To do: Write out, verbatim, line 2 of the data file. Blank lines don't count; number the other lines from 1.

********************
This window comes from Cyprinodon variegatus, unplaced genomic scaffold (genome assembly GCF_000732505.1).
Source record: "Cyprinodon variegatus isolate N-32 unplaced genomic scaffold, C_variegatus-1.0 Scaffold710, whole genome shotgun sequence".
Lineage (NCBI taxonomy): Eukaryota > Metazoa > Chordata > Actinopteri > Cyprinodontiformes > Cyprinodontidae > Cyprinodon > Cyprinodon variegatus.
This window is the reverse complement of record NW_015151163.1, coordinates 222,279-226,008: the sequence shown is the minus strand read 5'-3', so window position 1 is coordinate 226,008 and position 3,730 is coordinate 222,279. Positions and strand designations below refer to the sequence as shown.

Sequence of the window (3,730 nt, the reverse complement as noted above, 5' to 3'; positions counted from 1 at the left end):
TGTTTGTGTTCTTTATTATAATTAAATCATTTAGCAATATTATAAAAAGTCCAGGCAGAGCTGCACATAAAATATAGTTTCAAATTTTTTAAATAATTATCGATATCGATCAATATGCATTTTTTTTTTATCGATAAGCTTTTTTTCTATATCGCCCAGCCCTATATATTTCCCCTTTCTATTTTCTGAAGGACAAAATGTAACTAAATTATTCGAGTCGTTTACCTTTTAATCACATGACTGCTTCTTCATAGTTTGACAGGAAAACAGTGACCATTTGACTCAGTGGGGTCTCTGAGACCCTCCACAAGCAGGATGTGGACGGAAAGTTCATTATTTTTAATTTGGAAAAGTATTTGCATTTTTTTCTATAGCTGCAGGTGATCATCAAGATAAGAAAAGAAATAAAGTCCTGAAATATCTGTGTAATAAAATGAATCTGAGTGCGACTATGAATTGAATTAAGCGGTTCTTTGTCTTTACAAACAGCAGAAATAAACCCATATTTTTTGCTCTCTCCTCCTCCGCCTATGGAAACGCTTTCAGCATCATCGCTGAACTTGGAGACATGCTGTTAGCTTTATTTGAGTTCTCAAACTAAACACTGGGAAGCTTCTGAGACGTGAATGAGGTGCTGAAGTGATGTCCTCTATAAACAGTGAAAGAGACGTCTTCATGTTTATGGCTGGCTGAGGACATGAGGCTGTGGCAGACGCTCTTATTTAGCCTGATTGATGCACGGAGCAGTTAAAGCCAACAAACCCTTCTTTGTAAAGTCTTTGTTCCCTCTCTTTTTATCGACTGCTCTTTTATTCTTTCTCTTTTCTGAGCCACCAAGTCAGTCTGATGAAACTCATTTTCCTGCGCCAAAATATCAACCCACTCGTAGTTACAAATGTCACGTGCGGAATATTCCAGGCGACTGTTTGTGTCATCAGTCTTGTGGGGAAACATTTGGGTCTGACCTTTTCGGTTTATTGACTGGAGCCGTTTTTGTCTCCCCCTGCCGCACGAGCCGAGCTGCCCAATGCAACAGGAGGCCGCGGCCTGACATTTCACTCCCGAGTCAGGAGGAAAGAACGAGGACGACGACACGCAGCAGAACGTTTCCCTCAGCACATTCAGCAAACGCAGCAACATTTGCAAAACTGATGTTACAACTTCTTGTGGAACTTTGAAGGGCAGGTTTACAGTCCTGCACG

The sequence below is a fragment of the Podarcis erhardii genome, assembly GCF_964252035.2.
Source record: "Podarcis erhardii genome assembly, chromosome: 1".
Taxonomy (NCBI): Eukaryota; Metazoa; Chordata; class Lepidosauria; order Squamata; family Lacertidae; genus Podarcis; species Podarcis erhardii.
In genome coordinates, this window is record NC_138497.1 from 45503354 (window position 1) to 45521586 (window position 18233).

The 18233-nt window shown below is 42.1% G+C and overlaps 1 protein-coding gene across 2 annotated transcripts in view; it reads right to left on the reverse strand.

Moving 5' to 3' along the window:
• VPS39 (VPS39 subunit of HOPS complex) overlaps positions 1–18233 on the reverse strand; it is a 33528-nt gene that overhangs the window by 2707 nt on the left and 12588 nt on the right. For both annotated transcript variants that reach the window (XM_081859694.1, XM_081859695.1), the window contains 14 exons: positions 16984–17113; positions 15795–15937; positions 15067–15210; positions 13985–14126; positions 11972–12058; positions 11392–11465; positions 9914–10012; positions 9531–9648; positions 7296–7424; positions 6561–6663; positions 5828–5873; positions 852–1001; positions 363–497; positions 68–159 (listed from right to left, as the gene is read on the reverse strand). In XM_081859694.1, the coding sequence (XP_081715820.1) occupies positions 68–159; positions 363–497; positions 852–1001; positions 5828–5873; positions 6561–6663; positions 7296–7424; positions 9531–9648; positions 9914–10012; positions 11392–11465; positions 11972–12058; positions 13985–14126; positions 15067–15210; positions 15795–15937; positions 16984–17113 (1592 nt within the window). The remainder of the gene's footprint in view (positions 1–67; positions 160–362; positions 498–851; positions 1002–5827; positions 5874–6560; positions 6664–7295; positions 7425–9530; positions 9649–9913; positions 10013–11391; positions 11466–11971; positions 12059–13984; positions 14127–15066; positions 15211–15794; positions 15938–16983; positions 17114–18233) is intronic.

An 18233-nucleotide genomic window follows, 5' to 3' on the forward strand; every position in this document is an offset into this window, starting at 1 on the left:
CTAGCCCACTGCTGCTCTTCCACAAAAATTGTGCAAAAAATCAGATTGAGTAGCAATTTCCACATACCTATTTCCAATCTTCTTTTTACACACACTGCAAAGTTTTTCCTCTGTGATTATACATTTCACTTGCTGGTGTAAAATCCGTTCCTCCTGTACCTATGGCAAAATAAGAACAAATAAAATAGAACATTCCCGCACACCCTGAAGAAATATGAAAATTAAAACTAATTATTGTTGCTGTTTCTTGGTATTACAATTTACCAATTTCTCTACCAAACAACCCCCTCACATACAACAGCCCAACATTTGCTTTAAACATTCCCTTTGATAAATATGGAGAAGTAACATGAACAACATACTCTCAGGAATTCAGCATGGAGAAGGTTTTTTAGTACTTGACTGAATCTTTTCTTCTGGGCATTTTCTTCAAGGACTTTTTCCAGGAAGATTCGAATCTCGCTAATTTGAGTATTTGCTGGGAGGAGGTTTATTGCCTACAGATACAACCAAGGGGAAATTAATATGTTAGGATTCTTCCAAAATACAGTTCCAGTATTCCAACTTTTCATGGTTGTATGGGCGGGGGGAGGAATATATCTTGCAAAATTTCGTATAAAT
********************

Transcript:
Source record: "Cyprinodon variegatus isolate N-32 unplaced genomic scaffold, C_variegatus-1.0 Scaffold710, whole genome shotgun sequence".